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November 12, 1982 - Image 7

Resource type:
Text
Publication:
The Detroit Jewish News, 1982-11-12

Disclaimer: Computer generated plain text may have errors. Read more about this.

THE DETROIT JEWISH NEWS

Friday, November 12, 1982 1

Post-War Perception of Israel
Concerns Former Envoy to U.S.

By YITZHAK RABI

NEW YORK (JTA) —
Simha Dinitz, who was Is-
rael's Ambassador to Wash-
ington from 1973 to 1978,
believes that Israel's image
in the United States has
eroded in recent months,
following the war in Leba-
non and the massacre of
Palestinians in west Beirut.
Dinitz, who is now the
vice president of the He-
brew University in
Jerusalem and who was
here on a two-week visit on
behalf of the university,
said that Israel's image has-
been tarnished "particu-
larly in the way it is re-
flected in American public
opinion and Congress."
Explaining this, Dinitz
said that Israel's strength in
the U.S. "has been based all
along on a combination of
moral and strategic values.
American public opinion
never perceived Israel
merely as a tool for United
States strategic needs. The
basis for Israeli-American
special relations was the
moral basis, Israel's assets
as a democracy and a free
society. On this level some
question marks have
emerged.
According to Dinitz, Is-
rael's credibility has also
been hurt because a feel-
ing was created in the
American public that Is-
rael's words do not al-
ways match its deeds and
that "she is not always
doing what she says she
is going to do." He
stressed that this new
image of Israel is "a per-
ception not necessarily
based on facts."
Another reason for Is-
rael's diminished image in
the U.S. is the feeling
among some American
legislators and laymen that
"Israel no longer knows the
limitation of power," Dinitz
said. He noted that in his
talks with Congressmen,
Jewish leaders and various
other Americans, "there
was a feeling that Israel
feels more free now to use
power and place less re-
straints on itself in that re-
spect."

Dinitz, who represented
the Labor government dur-
ing his first four years in
Washington and the Likud
government during his last
year, was critical of the
"style" of the government of
Premier Menahem Begin.
Dinitz feels that "There are
too many statements by the
present leaders of the Is-
raeli government which
sound arrogant and convey
the impression that they do
not consider the needs and
sensitivities of others, espe-
cially the American gov-
ernment."
But Dinitz said that in his
view the basic American
support and commitment to
Israel's survival in peace
and security remains firm
and unquestioned. He
warned, however, that
there is a thin line between
an erosion of Israel's image
and an erosion of American

SIMHA DINITZ

military, economic and
political support for Israel.
"If Israel loses its posi-
tion of strength in public
opinion, the result can be
that this would influence
the American policy
makers," he said. "It can
happen easily in such a
free and democratic
country as the United
States. Israel must, there-
fore, make all efforts to
repair its image in the
streets of America to
avoid a change of atti-
tude by the policy mak-
ers. This is a process that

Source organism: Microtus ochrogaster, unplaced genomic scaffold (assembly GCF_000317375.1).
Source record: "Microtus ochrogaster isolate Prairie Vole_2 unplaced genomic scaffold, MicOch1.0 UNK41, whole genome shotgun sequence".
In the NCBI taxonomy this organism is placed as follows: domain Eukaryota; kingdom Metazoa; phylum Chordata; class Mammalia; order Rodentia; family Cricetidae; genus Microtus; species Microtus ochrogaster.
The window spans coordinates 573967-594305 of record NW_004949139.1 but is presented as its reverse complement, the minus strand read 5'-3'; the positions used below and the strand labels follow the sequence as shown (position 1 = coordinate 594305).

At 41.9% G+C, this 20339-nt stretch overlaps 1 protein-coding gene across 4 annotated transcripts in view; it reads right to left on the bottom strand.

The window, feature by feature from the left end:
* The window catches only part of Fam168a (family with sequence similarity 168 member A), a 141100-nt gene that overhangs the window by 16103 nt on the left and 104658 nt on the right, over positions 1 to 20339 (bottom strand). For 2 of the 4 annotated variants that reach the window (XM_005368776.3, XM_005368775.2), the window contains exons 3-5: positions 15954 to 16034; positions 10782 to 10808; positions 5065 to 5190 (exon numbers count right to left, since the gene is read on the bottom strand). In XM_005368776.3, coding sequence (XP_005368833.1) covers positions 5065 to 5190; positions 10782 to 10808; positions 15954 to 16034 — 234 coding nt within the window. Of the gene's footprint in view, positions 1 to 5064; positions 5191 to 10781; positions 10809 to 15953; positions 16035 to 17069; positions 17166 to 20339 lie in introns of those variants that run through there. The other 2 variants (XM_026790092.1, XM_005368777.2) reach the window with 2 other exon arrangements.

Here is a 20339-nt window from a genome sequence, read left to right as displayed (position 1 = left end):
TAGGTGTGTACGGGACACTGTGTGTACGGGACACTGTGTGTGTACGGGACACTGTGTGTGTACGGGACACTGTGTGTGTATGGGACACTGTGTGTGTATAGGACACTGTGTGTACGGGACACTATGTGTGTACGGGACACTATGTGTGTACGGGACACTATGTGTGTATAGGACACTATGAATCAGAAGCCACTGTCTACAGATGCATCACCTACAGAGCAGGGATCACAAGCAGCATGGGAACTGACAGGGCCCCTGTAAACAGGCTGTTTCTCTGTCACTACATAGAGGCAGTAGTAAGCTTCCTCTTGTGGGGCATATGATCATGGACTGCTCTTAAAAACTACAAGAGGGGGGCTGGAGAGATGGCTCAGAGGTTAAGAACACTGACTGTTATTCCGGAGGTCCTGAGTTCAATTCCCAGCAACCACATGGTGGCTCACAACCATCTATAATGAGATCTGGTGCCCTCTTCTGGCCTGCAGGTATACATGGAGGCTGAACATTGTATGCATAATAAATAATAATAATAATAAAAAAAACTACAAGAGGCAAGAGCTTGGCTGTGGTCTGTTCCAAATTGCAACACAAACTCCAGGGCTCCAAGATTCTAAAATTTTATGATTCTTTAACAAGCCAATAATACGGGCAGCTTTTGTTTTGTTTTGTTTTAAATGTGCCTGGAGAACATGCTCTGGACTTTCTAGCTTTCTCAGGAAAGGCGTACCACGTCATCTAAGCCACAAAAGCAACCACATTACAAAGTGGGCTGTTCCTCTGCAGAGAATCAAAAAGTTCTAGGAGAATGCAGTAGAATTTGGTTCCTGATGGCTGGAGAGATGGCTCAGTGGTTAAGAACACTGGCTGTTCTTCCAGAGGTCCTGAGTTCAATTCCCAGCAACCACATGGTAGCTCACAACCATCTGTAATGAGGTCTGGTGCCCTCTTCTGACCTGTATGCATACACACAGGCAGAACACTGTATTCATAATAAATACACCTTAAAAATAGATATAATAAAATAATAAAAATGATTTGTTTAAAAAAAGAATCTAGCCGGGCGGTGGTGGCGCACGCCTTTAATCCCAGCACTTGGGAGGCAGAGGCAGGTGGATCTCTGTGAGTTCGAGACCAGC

might happen _one day."
Dinitz noted that, con-
trary to previous years, Is-
rael now enjoys more sup-
port in the Administration
that it does in Congress. "Is-
rael, therefore, cannot now
stop any moves by the Ad-
ministration it views as
being against its interests

as it did, for instance, in
1975, when 76 Senators
demanded in a letter to
President Ford to drop his
reassessment policy toward
Israel and avoid any policy
that could harm Israel's
interests." The Ford Ad-
ministration announced its
reassessment policy to pres-
sure Israel to make conces-
sions to Egypt during the
negotiations on the dis-
engagement of forces in
Sinai.
Dinitz contended that
Congress reflects in many
ways American public and
media opinions. "Israel
must realize the importance,
of support for it in the Con-
gress," he said. "It is not
enough that the President
and the Administration -
support Israel. This support
must always be accom-
panied by Congressional
support."

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Franco-Israeli
Relations Eased

PARIS (JTA) — Prime
Minister Pierre Mauroy
will visit Israel next year
and attend the twinning
ceremonies between the
French city of Lille and Is-
rael's Safed.
Mauroy told Safed Mayor
Josef Nahmias, with whom
he met earlier this week,
that he will visit Israel as
soon as possible after the
countrywide forthcoming
municipal elections next
March. Mauroy is mayor of
Lille.
Nahmias said the prime
minister also told him that
the Franco-Israel dialogue
will soon resume and that
the Franco-Israel cultural
commission, whose
scheduled meeting last
June was postponed by the
French government be-
cause of the war in Lebanon
will soon be reconvened.

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Shamir Trip Off

JERUSALAM (JTA) —
Foreign Minister Yitzhak
Shamir's visit to Zaire,
scheduled for this week, was
postponed at the hosts' re-
quest. Israeli officials said
the postponement was
technical and the visit
would take place at the end
of the month.
Meanwhile, it was
learned, Shamir's aides are
putting together a Latin
American tour for him that
will hopefully include
Argentina. The visit is
likely at the end of the year
or the beginning of 1983.

for information call:
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Southfield, Michigan
557-6644

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Shirley (Mrs. Jules) Kraft
President
Doris (Mrs. Joseph) Markel
Vice President & Program Chairperson
Bea (Mrs. Julius) Feigelman
Betty (Mrs. Frank) Silverman
Fundraising Co-chairpersons

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